Employers often require their workers to sign agreements promising not to engage in “time theft,” i.e., when workers do personal things, like making phone calls, while on the clock. Employers warn workers that they could face termination or other penalties for time theft. Other employers impose very intense productivity standards on workers, forcing them to manage an impossibly long list of tasks during every shift.
While some companies are preoccupied with preventing time theft, it has a minimal impact on an organization’s finances. However, wage theft by an employer is a serious issue that negatively impacts many workers. All too often, it goes unpunished unless the people affected seek justice in court.
Wage theft comes in many different forms
Consumer demand for new types of services has led to new means of depriving workers of their wages. In recent years, the demand for certain kinds of delivery services, including food and grocery delivery, has increased significantly. Companies have sought to tap into a network of delivery drivers without making wage commitments to them.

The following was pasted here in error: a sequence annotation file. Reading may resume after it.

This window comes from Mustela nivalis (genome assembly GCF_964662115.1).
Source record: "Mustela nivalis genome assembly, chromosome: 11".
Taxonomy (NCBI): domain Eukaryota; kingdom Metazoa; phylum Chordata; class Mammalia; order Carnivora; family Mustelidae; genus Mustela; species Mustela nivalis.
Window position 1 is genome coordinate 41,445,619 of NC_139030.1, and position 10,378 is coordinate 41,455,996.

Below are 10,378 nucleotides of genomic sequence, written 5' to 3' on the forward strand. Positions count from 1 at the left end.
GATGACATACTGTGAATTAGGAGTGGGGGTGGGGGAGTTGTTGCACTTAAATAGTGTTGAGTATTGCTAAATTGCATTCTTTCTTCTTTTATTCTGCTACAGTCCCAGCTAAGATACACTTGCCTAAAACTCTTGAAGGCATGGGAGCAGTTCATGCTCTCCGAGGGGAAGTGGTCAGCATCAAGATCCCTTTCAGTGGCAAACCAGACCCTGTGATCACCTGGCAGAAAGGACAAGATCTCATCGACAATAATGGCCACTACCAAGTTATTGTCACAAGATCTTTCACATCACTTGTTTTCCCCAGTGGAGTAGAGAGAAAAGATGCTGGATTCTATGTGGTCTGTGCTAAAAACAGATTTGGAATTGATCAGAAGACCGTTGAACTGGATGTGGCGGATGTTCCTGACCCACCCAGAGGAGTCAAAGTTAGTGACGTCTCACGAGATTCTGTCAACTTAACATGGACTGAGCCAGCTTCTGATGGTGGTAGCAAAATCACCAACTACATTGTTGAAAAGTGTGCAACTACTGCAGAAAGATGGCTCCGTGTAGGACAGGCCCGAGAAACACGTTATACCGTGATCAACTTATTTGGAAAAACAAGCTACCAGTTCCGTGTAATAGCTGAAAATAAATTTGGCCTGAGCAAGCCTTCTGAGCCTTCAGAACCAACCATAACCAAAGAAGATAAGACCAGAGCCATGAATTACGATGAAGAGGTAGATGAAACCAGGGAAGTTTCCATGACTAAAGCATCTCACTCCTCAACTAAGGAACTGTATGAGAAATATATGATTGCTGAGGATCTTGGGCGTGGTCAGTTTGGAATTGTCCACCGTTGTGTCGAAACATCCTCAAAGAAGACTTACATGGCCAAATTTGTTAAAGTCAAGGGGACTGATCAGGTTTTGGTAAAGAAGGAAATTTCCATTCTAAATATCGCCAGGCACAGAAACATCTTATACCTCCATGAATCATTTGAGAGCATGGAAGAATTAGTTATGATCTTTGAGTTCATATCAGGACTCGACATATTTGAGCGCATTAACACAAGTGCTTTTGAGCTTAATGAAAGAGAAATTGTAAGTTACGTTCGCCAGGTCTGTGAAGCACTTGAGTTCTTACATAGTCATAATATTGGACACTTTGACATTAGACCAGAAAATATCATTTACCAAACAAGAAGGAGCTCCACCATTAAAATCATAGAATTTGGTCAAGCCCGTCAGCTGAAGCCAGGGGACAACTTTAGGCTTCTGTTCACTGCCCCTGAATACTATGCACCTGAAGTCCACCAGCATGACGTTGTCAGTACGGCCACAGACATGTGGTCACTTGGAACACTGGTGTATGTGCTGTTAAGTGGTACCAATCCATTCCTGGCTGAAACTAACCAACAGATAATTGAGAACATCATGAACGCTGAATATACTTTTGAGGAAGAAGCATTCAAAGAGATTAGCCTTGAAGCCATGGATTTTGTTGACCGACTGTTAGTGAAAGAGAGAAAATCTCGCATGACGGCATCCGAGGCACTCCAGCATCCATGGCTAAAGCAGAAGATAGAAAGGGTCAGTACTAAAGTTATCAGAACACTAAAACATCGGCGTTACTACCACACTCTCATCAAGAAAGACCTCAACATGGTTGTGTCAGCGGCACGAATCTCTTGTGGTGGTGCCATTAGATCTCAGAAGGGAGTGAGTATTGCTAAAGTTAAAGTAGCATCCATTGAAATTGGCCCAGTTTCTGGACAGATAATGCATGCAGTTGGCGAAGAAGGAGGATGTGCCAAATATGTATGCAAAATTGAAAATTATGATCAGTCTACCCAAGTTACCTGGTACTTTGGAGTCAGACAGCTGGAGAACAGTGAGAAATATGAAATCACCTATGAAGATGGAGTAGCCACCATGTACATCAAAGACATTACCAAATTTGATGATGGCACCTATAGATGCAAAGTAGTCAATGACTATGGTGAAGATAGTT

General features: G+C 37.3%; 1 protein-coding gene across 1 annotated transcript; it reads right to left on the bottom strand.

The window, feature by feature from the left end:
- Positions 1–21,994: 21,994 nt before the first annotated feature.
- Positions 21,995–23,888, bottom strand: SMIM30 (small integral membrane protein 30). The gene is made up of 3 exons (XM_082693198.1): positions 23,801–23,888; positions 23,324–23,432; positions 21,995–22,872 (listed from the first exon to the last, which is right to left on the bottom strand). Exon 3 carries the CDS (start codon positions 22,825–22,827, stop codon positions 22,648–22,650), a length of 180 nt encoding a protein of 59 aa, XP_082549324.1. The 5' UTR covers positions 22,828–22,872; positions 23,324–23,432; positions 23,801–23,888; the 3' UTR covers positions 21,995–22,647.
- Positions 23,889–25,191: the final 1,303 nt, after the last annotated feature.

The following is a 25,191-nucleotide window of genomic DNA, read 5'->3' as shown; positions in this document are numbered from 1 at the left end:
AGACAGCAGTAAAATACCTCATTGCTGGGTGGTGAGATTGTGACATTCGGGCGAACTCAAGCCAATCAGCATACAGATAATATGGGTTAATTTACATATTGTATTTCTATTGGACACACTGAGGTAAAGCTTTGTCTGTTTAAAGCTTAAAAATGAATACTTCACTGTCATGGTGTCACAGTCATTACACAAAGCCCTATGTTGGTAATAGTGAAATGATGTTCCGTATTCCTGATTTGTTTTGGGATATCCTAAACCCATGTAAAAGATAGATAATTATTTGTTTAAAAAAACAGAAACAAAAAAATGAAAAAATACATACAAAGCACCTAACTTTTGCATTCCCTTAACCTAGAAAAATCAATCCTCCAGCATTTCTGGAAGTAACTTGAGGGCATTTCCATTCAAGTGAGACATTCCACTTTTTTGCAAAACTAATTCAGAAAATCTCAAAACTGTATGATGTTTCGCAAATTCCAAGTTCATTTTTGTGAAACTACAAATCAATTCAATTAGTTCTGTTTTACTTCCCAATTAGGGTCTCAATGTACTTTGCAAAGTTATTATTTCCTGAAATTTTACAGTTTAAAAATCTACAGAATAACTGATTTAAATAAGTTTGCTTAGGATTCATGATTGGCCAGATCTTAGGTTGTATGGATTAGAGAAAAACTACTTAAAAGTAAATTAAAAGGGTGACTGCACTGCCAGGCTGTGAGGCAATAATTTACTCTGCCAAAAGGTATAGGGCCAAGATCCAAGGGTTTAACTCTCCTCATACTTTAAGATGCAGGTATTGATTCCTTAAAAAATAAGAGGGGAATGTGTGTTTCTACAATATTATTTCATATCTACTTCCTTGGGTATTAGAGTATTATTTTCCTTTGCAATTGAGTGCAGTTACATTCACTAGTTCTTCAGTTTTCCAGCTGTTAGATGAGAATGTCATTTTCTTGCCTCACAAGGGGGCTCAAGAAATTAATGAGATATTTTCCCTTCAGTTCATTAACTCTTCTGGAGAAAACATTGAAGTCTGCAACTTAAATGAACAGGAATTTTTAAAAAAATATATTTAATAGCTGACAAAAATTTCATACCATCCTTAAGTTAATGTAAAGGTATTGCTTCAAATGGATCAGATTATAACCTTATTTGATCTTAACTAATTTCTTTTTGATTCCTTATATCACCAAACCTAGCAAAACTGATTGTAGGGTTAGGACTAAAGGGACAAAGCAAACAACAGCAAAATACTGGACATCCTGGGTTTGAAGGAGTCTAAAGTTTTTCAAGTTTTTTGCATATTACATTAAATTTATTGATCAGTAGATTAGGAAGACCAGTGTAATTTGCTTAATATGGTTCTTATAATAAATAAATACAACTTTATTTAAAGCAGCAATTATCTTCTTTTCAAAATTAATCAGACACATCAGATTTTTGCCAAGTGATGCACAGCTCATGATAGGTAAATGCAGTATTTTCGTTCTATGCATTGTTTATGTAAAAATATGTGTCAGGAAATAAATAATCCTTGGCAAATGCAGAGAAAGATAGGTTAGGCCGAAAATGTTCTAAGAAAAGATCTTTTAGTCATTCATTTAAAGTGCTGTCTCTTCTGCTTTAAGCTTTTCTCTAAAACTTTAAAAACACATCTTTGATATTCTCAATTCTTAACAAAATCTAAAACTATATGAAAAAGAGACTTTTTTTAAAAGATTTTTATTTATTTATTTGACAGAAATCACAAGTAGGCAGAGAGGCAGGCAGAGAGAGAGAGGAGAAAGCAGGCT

There are many ways that delivery service workers are treated unfairly by denying them hourly wages. Paying employees on a per-task basis rather than on an hourly basis is a common technique used by employers who try to avoid paying workers the required minimum wages.
Some companies misclassify workers by having them fill out tax paperwork as independent contractors but then treat them like employees. By misclassifying workers as independent contractors, companies avoid paying workers overtime compensation and deprive them of benefits like health insurance.
Other forms of wage theft involve a refusal to pay overtime wages. Some companies will go so far as to manipulate timeclock records so that they pay workers less than they have earned. All of these different forms of misconduct cost workers as much as $50 billion each year. In many cases, the lowest-paid workers in hourly positions are the ones who experience the most wage theft.
The courts can intervene
There are numerous state and federal laws that dictate employee rights and wage standards. Workers who can show that a company unlawfully denied them overtime pay or failed to provide minimum hourly wages based on current state and federal requirements could potentially seek the balance of the wages due and possibly even additional penalties from their employers.
Those hoping to hold a company accountable for wage theft will typically need professional help with the process, as it may turn into a protracted legal battle. Initiating wage theft claims can help workers get the pay they’ve earned and force companies to change their practices.